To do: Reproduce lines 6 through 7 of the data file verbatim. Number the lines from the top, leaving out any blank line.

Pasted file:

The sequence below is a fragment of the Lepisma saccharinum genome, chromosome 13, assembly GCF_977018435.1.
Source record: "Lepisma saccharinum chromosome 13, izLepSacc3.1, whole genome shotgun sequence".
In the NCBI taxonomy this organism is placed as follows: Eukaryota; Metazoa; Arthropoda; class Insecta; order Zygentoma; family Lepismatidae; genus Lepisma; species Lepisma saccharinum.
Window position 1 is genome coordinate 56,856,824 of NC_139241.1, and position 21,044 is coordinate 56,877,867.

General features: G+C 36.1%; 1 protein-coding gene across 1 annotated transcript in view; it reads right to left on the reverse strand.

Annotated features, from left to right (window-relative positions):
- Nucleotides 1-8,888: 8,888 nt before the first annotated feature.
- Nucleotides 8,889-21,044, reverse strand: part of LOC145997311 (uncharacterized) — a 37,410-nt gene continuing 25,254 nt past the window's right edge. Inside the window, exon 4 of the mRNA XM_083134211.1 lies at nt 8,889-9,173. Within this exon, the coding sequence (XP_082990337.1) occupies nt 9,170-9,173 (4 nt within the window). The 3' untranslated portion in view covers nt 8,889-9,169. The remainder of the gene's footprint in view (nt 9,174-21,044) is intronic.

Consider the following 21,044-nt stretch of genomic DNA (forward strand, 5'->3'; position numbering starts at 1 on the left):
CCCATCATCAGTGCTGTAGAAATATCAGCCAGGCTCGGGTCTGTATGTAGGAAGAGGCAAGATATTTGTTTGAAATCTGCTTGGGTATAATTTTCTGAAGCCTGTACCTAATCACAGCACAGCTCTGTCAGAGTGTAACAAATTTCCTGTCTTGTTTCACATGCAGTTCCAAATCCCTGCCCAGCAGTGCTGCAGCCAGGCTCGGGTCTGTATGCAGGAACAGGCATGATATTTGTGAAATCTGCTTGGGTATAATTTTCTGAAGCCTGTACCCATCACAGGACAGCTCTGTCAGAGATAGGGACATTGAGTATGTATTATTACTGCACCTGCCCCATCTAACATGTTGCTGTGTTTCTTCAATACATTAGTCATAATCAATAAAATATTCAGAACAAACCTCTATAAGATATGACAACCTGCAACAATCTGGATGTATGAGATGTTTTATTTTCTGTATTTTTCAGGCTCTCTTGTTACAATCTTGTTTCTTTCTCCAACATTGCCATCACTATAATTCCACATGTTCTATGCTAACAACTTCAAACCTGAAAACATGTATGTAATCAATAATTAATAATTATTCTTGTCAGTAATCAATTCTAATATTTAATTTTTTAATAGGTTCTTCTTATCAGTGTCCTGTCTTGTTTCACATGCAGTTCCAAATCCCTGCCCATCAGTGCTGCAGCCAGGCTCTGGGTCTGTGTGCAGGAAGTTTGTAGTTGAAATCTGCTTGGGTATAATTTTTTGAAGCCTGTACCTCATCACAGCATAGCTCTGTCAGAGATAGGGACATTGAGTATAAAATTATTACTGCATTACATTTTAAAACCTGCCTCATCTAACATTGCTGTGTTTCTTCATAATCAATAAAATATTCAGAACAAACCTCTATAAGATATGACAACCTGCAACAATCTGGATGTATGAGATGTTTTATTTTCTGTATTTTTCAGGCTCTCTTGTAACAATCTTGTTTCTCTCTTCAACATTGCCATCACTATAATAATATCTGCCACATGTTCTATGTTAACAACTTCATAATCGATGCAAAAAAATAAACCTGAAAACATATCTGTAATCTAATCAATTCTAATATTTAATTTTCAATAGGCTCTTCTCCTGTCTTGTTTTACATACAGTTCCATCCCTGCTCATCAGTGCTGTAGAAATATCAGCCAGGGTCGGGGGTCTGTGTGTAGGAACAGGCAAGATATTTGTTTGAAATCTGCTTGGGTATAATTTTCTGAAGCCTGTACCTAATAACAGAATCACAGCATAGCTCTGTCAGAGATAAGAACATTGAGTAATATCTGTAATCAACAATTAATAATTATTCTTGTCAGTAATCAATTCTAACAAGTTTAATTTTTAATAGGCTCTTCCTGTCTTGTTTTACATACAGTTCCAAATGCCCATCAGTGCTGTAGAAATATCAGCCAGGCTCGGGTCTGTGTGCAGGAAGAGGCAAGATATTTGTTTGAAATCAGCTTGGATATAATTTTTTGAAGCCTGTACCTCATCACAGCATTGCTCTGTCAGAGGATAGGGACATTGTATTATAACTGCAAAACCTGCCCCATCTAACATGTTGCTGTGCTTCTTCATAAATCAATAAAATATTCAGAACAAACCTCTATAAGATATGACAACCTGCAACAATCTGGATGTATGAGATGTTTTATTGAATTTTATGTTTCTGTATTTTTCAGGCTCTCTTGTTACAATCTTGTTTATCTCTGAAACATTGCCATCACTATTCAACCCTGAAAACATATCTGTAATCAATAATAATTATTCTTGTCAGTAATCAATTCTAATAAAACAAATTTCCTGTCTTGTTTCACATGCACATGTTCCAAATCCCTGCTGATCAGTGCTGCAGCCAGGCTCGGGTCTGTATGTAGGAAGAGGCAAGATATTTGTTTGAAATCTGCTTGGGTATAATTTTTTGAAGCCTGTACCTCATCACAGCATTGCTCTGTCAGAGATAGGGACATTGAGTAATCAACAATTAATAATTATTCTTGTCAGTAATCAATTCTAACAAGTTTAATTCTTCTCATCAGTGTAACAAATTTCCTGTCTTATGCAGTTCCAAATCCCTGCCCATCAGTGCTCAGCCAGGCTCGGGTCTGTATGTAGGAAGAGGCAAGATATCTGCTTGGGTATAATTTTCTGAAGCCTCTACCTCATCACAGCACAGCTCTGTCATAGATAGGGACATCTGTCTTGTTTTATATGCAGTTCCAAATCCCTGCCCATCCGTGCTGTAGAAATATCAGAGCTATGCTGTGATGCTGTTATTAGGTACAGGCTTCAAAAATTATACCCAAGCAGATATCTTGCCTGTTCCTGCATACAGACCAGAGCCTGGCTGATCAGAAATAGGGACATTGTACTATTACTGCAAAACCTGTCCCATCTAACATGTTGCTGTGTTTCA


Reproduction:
Annotated features, from left to right (window-relative positions):
- Nucleotides 1-8,888: 8,888 nt before the first annotated feature.